micron) and ultra fine (-45 micron) were not used even though it is very high quality and low impurities [14, 15 and 16]. This paper focuses on the reduction of coarse

super concentrate (-500+212 microns) and to produce carbon free coarse iron powder by using hydrogen as reductant.

Table 1. Typical composition of blue dust from Bailadila Sector

Constituent

Assay percent

Fine Grained

Medium grained

Coarse grained

Fe

69.00

67.80

65.34

SiO2

1.00

2.16

5.40

Al2O3

0.20

0.60

0.60

LOI

0.18

0.38

0.29

P

0.010

0.015

0.010

S

Traces

Traces

Traces

-150 micron

68.90

54.90

47.90

EXPERIMENTAL SET UP

The furnace used for the tests, consists of pre- heating zone, reduction zone and cooling zone. It has a sample pushing arrangement and the same can be pushed up to a length of 500mm max. The sample is taken in stainless steel (SS) boat and pushed inside the furnace by placing them on a silicon carbide refractory brick. Dummy bricks are used to push and place the sample at desired zones. Initially samples are placed in pre-heating zone for at least 30 min so as to release moisture content if any; Thereafter, samples are sent to reduction zone where temperature can be raised up to 1100oC, depending on the requirement. The parameters such as temperature, quantity of sample, retention time etc; are set based on the type of material reduced.

Furnace has an arrangement of supplying inert gas (N2) and reducing gas (H2) through separate pipe lines with flow meters and control valves. Furnace is heated in the

presence of Nitrogen gas for at least an hour after achieving a temperature of about 550-600oC before injection of Hydrogen gas at desired reduction temperature. However, Nitrogen gas shall be continued at lower flow rate along with Hydrogen gas.

After completion of the reduction of samples at set parameters, stainless steel boats are pushed in to coolingzone where the samples get cooled to about 60-80oC to prevent re-oxidation. The photograph of air tight furnace used for reduction of coarse blue dust using hydrogen is shown at figure.1. The sample movement in the furnace during and after reduction is shown in figure 2.

The samples are then removed from the furnace and subjected for various characterisation studies like loss in weight, physical, chemical properties, Microscopic examination (SEM) etc..

Fig. 1. Furnace used for reduction of coarse blue dust.

The sample

The blue dust available in the mines cannot be used as such as feed material for carbon free sponge iron production and it requires very high grade feed material. The feed material should not contain more than 0.30 % Silica (SiO2) and Fe (T) should be 98.50. Super grade blue dust concentrate has been produced [12]. The concentrate

was screened and a size range of -500+212 micron has been separated. This size product was subjected for experimentation to produce carbon free sponge iron powder. The chemistry of sponge iron powder is given at Table 2. Scanning Electron Microscope (SEM) images of coarse blue dust are shown as Fig. 4 (a and b).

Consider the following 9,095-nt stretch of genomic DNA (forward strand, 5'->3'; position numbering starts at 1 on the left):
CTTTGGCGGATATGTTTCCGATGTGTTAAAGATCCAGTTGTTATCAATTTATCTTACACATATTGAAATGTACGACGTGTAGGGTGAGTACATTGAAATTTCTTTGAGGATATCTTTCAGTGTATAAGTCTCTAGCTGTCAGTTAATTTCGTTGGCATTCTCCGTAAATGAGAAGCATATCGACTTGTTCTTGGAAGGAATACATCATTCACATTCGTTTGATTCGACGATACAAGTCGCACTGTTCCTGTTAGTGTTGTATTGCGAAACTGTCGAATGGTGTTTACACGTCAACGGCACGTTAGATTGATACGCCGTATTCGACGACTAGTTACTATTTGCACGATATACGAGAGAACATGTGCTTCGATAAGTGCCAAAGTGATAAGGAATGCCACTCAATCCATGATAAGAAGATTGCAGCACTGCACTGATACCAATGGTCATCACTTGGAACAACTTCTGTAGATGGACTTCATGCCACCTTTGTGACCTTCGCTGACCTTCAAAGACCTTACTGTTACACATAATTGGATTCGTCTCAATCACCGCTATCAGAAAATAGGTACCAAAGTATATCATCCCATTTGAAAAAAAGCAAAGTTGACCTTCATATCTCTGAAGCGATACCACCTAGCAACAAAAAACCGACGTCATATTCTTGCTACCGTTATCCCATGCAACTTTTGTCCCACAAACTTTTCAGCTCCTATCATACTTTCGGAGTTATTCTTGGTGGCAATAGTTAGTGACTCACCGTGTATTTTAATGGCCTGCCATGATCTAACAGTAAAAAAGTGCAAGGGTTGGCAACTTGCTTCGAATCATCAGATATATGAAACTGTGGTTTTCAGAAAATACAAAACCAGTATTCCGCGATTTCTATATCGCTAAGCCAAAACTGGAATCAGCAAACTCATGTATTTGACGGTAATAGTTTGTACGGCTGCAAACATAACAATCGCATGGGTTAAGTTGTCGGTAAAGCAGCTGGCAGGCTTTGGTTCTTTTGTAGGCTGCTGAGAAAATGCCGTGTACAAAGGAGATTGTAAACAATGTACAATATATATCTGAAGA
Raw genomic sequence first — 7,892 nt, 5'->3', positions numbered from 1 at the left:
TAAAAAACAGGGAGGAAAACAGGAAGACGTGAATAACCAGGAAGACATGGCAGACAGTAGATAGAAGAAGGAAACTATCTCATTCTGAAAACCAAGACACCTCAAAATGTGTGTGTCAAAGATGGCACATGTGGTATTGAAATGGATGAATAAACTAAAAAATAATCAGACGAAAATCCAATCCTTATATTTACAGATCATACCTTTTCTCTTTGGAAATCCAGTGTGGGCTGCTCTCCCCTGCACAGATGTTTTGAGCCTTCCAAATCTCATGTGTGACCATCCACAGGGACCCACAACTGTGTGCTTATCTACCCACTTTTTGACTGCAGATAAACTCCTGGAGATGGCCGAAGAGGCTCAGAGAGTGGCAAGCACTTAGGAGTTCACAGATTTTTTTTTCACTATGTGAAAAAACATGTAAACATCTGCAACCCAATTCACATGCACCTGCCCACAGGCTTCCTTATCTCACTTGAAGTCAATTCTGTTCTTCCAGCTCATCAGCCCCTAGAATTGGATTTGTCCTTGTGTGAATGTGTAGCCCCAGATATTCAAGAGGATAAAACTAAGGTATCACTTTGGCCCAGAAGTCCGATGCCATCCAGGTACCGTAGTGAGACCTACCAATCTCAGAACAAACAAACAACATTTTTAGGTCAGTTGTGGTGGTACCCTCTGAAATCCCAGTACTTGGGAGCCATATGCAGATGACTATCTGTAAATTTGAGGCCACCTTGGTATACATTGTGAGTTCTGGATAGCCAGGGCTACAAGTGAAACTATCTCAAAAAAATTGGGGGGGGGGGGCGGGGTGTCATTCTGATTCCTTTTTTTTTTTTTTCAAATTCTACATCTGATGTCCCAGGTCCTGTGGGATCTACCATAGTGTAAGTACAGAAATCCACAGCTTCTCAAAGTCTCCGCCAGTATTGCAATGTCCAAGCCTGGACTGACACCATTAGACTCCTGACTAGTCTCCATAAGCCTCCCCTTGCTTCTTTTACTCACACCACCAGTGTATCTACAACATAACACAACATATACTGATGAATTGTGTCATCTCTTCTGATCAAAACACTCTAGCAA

Table 2. Chemistry of super concentrate (-500+212 micron)

Constituent

Assay percent

Fe (T)

69.80

Fe2O3

98.90

FeO

0.10

SiO2

0.30

Al2O3

0.10

P

Traces

S

Traces

LOI

1.20

EXPERIMENTAL RESULTS

Experiments were conducted in the airtight furnace shown in Fig. 1. All the experiments were conducted with a sample bed height of 15mm. Around 140 grams of sample was taken in a stainless steel boat and experiments were carried out at 600oC, 700oC, 850oC and 900oC for a time of 4 hours, 5 hours and 6 hours.

Experiments were conducted as per the process described at experimental set up. After the completion of experiment the samples were taken out carefully and final weights were recorded. Degree of reduction was calculated as per standards. Apparent density was determined using the standard procedure. All the samples were cooled and characterized for Fe (T), Fe (Metallic), FeO and SiO2. The experimental results were shown in table 3.

a b

Fig. 3. SEM image of coarse blue dust (a and b) (-500+212 micron)

Table 3. Experimental results

Sl. No

Bed height (mm)

Time (minutes)

Temp (oC)

%Degree of Reduction

Apparent Density

Fe(T)

Fe(M)

FeO

SiO2

1

15

300

600

46.53

2.36

76.80

22.80

38.07

0.26

2

15

300

700

58.42

1.88

83.20

27.40

68.42

0.36

3

15

360

700

68.87

1.88

86.40

52.80

42.70

0.20

4

15

240

850

79.10

1.96

89.10

60.70

36.14

0.20

5

15

300

850

83.16

1.94

91.40

70.80

24.69

0.19

6

15

360

850

90.54

1.94

94.40

80.20

23.60

0.27

7

15

240

900

88.86

1.90

93.20

74.60

22.63

0.20

8

15

300

900

94.55

1.96

95.60

85.40

13.12

0.16

9

15

360

900

98.25

1.96

98.25

91.20

3.86

0.29

DISCUSSION

Effect of temperature on degree of reduction:

Effect of temperature on degree of reduction was studied between 700oC, 800oC and 900oC at 5 hours and 6 hours reduction time. A graph was plotted as shown in the fig. 4. In both the cases (5 hours and 6 hours) as the temperature increased the degree of reduction increased. Both the lines are parallel to each other up to 850oC and then the degree of reduction increased rate increased as the distance between the lines decreased. In this, the highest degree of reduction (98.25%) was attained at 900oC after 6